U.S. midterms and Canada: We must defend our interests

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Excerpts from the Globe and Mail, November 4, 2011 by Allan Gotlieb and Colin Robertson

The U.S. Congress has undergone another sea change as a result of Tuesday’s midterm elections and the Republican wave with a Tea Party crest. What has not changed is the requirement for vigilance in defence of Canadian interests. Those interests are our economic prosperity, our need for a wider and enhanced international trading system, and an open border between our two countries.

From the standpoint of our interests, Congress is the organ of government of greatest concern to Canada. In the U.S. system of checks and balances, the three branches of government are said to be co-equal, but they’re not, by constitutional design of the Founding Fathers. Congress, not the presidency, is primus inter pares

If the mood of Americans continues to turn inward because of fatigue with foreign wars and “unreliable” allies, we can anticipate more security measures and thus a further thickening of our border. The passport requirement for Canada and U.S. travellers was a profoundly retrograde step, curbing tourism and the flow of service clubs and youth sports that created unique bonds of friendship. The Republican “Pledge to America” promises to further “secure our borders with strong enforcement of the law.”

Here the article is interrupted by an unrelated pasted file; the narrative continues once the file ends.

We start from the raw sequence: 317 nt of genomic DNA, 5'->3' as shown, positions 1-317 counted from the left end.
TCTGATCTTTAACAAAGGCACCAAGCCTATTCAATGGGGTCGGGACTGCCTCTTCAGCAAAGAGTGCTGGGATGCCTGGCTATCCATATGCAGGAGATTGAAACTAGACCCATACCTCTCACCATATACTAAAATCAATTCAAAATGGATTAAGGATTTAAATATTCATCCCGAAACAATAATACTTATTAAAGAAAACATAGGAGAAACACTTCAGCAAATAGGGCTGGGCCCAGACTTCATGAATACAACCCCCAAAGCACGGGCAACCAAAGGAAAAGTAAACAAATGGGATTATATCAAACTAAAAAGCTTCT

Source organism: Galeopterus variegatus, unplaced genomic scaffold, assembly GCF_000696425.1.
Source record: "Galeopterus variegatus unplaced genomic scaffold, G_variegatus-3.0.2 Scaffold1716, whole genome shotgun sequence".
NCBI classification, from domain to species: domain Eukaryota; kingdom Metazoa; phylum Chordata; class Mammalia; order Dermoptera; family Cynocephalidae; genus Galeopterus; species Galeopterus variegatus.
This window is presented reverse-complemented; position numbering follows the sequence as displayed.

Mythologies about 9/11 and Canada’s leaky borders persist. Sharron Angle, the Tea Party candidate who almost defeated Senate Majority Leader Harry Reid, is only the latest to voice the canard that “our northern border is where the terrorists came through.” Meantime, that border continues to choke with its aging infrastructure, new rules and regulations, fees, inspections and redundancies. Our common frontier is probably the least open among any two industrialized countries anywhere, and no way to manage the world’s biggest bilateral trading relationship. A more open border between our countries needs to be a top priority.

While recognizing the advantage of divided political power in Washington, Canada should greatly intensify our efforts to find new global markets for our resources, especially energy. It should be a matter of the highest national priority to develop the policies and to create the necessary infrastructure.

Regrettably, President Barack Obama seems to lack any strategic view of Canada’s value from the standpoint of U.S. national interests. While it may be tempting, Canadian interests are too important for us to drop anchor and stay in safe harbour. Ad hocery and incrementalism will not stem decline. Open trade and borders are the proven path to jobs and mutually reinforcing growth and prosperity.

The most effective way to reverse the trend line is through bold, energetic Canadian initiatives. We should start by reminding Americans that, if they’re to trade their way out of recession, the first step is to build on our deep, integrated supply chain dynamic with their biggest market and to renew the partnership with Canada.